If coffee and wine are things you love, then you need to pay attention to climate change.
People tend to pay attention when things get personal, so you need to know how climate change is damaging things in your life.
Average global temperature from 2013 to 2017, as compared to 1951–1980 baseline.
NASA’s Scientific Visualization Studio
Already heat-stressed countries will see the largest absolute increases in humid-heat and have the least ability to adapt.
Melbourne’s temperatures have periodically spiked far beyond what its residents are used to.
AAP Image/Ellen Smith
Heatwaves can cause a large number of deaths, especially when vulnerable groups are unprepared and are not acclimatised to hot temperatures.
Despite the prevalence of Fairtrade sugar in UK society, the sugarcane industry remains deeply troubled.
Koalas are stressed out by a range of pressures, from habitat loss to dog attacks.
Ever feel so stressed you can't carry on? You're not alone - koalas have a similar problem, and hundreds are being rescued by veterinarians each year.
A global temperature rise of 1.5℃ above pre-industrial levels could have devastating consequences for city dwellers.
Some materials and surfaces radiate much more heat (red areas) than others, as can be seen in this thermal image of Arncliffe Street in Wolli Creek, Sydney.
Hot spots occur at the scale of where people live – the building, the street, the block – which means urban design and building materials have profound implications for our health and well-being.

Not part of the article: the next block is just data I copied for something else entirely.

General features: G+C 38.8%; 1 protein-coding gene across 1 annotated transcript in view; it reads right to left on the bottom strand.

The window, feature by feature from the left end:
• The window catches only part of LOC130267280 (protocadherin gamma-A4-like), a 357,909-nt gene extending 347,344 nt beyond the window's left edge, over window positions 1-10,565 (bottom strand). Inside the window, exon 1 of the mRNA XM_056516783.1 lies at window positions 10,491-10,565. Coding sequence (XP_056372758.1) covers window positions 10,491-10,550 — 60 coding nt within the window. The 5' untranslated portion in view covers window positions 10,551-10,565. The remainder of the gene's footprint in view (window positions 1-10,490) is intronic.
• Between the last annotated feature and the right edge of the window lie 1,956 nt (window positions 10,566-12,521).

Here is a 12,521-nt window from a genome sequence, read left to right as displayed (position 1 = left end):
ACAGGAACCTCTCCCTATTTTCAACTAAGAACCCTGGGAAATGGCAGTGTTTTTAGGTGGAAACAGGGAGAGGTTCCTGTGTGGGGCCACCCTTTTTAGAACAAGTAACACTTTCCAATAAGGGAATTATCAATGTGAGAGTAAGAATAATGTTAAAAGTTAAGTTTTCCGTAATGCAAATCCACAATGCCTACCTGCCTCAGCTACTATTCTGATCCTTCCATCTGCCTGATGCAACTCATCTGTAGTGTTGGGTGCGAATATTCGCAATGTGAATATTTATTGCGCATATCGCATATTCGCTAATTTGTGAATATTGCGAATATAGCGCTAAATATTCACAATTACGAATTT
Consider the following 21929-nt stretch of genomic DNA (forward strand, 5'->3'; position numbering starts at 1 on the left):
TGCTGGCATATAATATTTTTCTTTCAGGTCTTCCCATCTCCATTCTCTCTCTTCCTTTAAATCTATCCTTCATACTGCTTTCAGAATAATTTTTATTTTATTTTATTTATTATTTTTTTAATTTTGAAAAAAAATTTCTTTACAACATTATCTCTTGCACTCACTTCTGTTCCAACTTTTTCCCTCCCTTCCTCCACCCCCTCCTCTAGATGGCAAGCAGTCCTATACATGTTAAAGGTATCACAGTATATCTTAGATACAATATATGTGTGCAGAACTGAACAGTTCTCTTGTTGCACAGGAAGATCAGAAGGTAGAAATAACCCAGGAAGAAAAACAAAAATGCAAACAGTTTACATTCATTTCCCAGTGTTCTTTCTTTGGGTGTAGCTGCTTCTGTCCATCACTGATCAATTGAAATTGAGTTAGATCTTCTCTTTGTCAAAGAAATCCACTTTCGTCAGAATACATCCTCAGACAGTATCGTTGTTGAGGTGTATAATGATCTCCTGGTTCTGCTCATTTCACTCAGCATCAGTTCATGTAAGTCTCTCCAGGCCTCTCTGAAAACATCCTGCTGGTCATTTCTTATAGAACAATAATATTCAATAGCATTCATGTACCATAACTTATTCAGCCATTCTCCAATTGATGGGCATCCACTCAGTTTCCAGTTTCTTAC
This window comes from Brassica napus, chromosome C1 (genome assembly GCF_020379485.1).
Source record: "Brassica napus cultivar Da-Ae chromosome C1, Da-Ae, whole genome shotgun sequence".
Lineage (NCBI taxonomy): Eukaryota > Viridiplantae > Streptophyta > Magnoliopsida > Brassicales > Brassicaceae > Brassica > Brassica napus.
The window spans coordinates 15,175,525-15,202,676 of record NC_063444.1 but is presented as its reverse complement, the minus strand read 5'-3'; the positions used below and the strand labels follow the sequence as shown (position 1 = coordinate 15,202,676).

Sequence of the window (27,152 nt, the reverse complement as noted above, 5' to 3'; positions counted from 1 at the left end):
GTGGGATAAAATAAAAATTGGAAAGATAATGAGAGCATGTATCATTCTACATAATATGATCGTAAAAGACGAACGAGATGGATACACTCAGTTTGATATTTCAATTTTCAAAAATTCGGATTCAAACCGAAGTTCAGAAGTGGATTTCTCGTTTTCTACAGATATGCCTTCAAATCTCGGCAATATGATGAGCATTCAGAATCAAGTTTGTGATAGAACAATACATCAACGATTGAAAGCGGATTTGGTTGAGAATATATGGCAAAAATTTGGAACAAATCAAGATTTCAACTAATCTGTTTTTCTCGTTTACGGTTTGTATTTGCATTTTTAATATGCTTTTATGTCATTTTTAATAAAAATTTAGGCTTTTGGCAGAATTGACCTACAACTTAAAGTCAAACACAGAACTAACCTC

Health issues from extreme heat are a reality for many in Africa.
Africa must find ways of dealing with extreme heatwaves or suffer a range of health problems, including fatalities.
For every death there’ll be many more hospital admissions for things such as strokes and heart attacks.
Most people are acutely aware of the toll the heat can take on human life. So it may come as a surprise that more Australians die from the cold than the heat.
Heated contest: Mitchell Johnson and Steve Smith try to cool down during the Brisbane test in December 2014.
AAP Image/Dave Hunt
Sport is fundamental to Australia’s society, culture and economy. But how would we cope when the rising heat threatens some of our most beloved pastimes? A new report from the Climate Institute urges sports…
Queensland’s drought conditions have been worsened by persistent high temperatures.
AAP Image/Dan Peled
Australia has been hit by two years of heat: 2013 was the hottest ever recorded and 2014 wasn’t far behind, taking third place. The country has also sweltered through several significant heatwaves, and…
Wind and humidity affect how easy it is to cool off in a heatwave. Big swimming pools help, too.
AAP Image/Dan Peled
Several Australian cities, such as Adelaide and Perth, have greeted 2015 with scorching weather as summer hits its stride – the kind of conditions that leave us crying out for an air conditioner, rather…
Goldilocks was onto something.
The human body operates at an average internal temperature of 37°C, give or take various fluctuations during the day. But too much or too little external heat can exacerbate certain health conditions…
Tennis fans cool off at the Australian Open in Melbourne this week.
AAP Image/Joe Castro
Just as Ray Bradbury’s novel Fahrenheit 451 identified a temperature at which paper self-combusts, the Australian Open has just shown the world that there is a temperature at which tennis players start…